Squash Racquet Frame Shapes – What’s Best?
When you’re choosing a squash racquet, there are a few key factors you need to take into consideration.
Perhaps the first decision you need to make is which frame shape you want for your squash racquet. Should you go for the classic bridged style, or the longer-string teardrop shape?
We’ll help you make an informed decision by explaining the difference between squash racquet frame shapes!
Bridged Racquet (Closed Throat)
This could also be called the ‘classic’ head shape for squash racquets.
Popular among more classical styles of players, the closed throat racquet has a rectangular head shape with shorter main strings (the strings running from the throat to the tip of the racquet).
The bridged racquet offers a lot of control to the player. It has a very precise sweet spot more centrally located in the head that can be very rewarding if you hit the ball with the right accuracy.
There are downsides to this style of squash racquet, however.
Firstly, its closed shape means that you’ll need to be more precise with your shots.
Secondly, with a bridged racquet, you’ll have to provide a lot of your own power to the shot. This is because the length of main strings are shorter, which gives you greater control, but also means there’s less trampoline effect and less power.
For this reason, the classic head shape is best suited for players who hit the ball in the center of the string face and with a fuller swing to help add power. It’s also a good choice for squash players who want more control over the ball.
Some great options for closed throat racquets include the Dunlop Sonic Core and the Head Graphene Touch Radical series.
Teardrop Squash Racquet (Open Throat)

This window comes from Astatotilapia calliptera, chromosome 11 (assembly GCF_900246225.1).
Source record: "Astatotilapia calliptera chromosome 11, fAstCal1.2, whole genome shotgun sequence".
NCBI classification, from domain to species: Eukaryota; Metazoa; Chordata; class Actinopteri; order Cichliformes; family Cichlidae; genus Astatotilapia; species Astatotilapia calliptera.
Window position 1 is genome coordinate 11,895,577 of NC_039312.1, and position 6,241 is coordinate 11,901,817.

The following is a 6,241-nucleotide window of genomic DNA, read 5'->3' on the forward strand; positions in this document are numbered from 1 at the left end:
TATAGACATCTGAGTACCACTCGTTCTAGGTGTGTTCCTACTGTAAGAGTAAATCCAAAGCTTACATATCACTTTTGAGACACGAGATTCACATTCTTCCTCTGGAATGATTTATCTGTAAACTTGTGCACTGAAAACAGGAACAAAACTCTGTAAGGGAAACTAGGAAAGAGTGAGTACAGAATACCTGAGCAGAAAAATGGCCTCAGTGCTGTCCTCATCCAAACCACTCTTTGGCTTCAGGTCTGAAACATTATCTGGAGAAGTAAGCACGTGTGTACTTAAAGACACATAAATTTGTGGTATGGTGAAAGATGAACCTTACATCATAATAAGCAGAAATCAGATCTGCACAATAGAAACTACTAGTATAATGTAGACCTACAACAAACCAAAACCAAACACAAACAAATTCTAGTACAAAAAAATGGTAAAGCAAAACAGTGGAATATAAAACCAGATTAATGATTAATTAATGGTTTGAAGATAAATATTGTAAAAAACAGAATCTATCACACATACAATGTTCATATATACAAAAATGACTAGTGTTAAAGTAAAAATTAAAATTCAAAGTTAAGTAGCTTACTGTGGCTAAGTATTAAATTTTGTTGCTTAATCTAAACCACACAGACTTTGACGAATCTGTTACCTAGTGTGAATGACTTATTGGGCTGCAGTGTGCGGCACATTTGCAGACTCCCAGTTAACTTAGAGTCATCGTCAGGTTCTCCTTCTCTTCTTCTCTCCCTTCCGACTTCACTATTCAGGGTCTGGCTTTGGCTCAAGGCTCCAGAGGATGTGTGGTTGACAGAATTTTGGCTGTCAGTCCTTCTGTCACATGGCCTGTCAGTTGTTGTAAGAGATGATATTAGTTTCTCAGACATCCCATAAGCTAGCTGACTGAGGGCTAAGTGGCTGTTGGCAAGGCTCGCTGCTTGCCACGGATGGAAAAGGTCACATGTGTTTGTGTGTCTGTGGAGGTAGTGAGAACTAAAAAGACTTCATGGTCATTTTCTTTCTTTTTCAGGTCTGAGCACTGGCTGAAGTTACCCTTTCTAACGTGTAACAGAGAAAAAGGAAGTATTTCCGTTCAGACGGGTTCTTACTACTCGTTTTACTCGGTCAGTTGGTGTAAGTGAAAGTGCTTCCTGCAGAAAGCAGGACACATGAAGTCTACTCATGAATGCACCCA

The Teardrop frame shape is the other popular option.
With this ‘open throat’ design, the main strings are longer and run further down into the throat of the racquet. In turn, this provides you with a larger sweet spot and one that also extends more to the tip of the racquet.
Because of the longer main strings and bigger sweet spot, these racquets tend to be more forgiving.
The long strings provide more elasticity and more power, giving you that famous ‘trampoline effect’ on shots hit in the sweetspot.
The downside to open throat squash racquets is that you’ll be sacrificing control. Since the strings are more elastic and the sweetspot is bigger the ball can come off the face at more angles thereby decreasing control.
Overall, a teardrop squash racquet will generally give you more confidence in your shots than a classic racquet would, since the sweetspot is bigger and you won’t have to worry as much about being perfectly precise.
Some popular open throat options include the Tecnifibre Carboflex series, and the Unsquashable Ytec Pro.
Which Squash Racquet Frame Shape is Best?
In the end, it depends on how you play the sport.
If you’re a player who likes to control the speed of the ball, drops to the front of the court a fair amount, and moves your opponent around with well placed shots you’re better off with a closed-throat racquet. This will give you more control over the ball.
If you’re a player who tends to stay at the back of the court or likes to hit with more power than control, a teardrop squash racquet may be better for you.
It’s also important to remember that personal preference plays a role, too! Through playing the sport, you’ll learn over time which racquet shape feels best in your hand and gives you the best performance.
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